Question 3 – You are in a white room with no doors, windows, or way to exit.  Think of three words or phrases on how this situation makes you feel. (Write them down on a card or piece of paper)

Question 4 – You are standing on an open plain and can see as far as you want in any direction.  Think of three words or phrases on how this makes you feel.  (Write them down on a card or piece of paper.

Now before I reveal what each answer means, I’ll give you my example of a character.  This is Charlie ‘Skid’ Moore from the short story ‘Skid Style’.

Question 1 – Blue – open, breezy, mellow

Question 2 – Cheetah – fast, focused, no one can outrun me!

Question 3 – white room – lonely, I hate this place!, Let me go!

Question 4 – Open plain – I can run!, so much to explore, gotta pace myself

Now you can see Charlie’s answers to each.  Now let’s look at what each question is supposed to represent

Question 1 – This is supposedly how others view you.  So in Charlie’s case people seem to see him as a laid-back easy going guy.

Question 2 – This is supposedly how you see yourself.  Charlie is proud of his speed, and is focused on his goal.

Question 3 – This supposedly is about what your attitude is towards death.  Hmm, well…, Charlie hates it.  ’nuff said.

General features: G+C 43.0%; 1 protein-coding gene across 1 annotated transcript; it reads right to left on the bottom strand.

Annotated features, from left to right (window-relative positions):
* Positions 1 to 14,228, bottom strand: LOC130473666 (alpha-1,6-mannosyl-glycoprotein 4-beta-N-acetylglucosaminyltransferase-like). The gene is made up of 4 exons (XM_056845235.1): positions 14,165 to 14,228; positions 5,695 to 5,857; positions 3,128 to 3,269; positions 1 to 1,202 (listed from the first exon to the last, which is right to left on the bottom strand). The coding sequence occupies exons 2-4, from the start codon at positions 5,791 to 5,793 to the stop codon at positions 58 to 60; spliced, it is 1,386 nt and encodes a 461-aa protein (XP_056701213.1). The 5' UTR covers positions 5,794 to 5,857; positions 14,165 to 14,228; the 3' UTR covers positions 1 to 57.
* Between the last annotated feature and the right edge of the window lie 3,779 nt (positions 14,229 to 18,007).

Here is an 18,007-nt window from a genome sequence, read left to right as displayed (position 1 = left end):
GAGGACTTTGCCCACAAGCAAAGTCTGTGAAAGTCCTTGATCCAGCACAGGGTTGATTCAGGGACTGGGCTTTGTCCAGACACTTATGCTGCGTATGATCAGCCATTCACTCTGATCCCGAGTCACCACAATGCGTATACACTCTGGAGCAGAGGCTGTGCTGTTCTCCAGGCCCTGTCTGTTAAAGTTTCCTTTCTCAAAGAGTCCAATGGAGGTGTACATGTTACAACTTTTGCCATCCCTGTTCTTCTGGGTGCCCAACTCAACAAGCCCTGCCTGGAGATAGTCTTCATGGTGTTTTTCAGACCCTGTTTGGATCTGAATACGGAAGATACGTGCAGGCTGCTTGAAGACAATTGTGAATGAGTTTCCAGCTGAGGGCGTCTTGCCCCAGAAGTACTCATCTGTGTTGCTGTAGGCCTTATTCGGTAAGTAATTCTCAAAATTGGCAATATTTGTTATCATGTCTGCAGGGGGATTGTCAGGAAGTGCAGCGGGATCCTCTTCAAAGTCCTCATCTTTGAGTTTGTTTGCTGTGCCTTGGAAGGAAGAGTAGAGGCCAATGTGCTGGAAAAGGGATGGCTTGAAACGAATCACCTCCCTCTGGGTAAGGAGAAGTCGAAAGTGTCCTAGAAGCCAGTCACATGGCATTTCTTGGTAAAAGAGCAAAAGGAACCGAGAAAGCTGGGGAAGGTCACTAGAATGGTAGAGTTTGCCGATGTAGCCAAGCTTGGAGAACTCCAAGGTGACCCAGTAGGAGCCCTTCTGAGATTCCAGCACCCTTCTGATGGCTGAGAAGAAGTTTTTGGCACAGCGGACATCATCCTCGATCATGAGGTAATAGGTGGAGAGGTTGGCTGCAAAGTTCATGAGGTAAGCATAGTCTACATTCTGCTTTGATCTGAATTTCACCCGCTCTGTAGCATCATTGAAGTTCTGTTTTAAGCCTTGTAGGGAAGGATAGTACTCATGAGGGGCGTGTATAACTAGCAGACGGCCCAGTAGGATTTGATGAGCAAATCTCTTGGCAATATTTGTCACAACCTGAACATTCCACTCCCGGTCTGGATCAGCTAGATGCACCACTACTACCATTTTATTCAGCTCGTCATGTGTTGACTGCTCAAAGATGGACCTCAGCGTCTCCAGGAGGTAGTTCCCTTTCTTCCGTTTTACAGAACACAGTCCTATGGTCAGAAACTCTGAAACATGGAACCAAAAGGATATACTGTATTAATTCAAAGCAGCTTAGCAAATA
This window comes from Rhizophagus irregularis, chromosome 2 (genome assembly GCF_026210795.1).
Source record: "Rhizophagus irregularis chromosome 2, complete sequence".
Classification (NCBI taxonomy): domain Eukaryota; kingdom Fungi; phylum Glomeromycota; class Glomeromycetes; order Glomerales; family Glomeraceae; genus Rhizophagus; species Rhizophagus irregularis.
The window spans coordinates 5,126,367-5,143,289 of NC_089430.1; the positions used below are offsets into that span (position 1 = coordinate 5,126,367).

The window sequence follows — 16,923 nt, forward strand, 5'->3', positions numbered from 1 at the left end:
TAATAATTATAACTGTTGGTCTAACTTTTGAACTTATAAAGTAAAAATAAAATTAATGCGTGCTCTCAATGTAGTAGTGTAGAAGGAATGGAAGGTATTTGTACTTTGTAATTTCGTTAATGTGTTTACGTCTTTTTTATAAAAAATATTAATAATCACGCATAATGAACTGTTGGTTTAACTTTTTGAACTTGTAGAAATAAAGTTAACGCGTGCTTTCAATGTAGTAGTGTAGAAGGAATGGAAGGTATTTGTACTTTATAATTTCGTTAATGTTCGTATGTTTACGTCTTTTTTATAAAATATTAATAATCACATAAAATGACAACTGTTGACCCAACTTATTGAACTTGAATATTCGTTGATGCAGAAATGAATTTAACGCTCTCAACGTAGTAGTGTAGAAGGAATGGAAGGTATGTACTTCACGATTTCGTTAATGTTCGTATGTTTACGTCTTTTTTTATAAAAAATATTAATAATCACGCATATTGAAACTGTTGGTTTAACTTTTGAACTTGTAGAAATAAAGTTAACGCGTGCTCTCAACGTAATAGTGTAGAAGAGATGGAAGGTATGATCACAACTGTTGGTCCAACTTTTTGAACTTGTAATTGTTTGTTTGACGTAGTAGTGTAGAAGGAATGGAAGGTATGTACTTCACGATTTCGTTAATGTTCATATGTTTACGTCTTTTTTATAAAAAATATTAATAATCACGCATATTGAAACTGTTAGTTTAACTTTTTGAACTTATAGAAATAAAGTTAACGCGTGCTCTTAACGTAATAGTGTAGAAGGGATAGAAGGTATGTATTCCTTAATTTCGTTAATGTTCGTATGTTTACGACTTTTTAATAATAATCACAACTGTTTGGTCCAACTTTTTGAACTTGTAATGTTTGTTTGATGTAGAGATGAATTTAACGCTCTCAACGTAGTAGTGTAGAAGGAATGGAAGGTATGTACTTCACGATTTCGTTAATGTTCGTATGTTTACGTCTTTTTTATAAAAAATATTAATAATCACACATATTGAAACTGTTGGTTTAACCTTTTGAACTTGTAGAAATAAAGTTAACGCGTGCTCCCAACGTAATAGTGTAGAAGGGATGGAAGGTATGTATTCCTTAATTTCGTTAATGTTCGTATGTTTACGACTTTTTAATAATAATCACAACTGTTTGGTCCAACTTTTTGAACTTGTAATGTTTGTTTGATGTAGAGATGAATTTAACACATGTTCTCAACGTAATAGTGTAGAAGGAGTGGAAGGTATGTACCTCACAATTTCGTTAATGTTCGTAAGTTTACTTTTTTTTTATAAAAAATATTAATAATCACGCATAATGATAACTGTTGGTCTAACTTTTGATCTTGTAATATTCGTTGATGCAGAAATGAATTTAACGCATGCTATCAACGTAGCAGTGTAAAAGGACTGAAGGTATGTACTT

Question 4 – This is supposedly about what your attitude towards life is. Another interesting response here.  Charlie loves to run, and sees life as a constant exploration, but he also understands the need to maintain a steady pace through life.

 

That’s the test in a nutshell, and with it we can see Skid’s motivation, a little about his personality, and how he approaches life, and reacts to death.  How does your character(s) answer these questions?  They may surprise you.

World’s Eye View – 25

The menace surrounded Ingers like a palpable aura. Even at his most contrite and gentle, Inges radiated violence. Barely caged violence. At the same time, Kim used Ingers as much as possible, banking on that intimidation to make his ‘democracy’ work. Thompson still hadn’t said anything about the docking ring and the Xian-Xi spacecraft. He was certain, somehow, that mentioning a way home would tip the fragile balance they had, and visions of Vyhovsky floating dead also kept him cautious and secretive. For whatever reason, he just could not get himself to reveal that.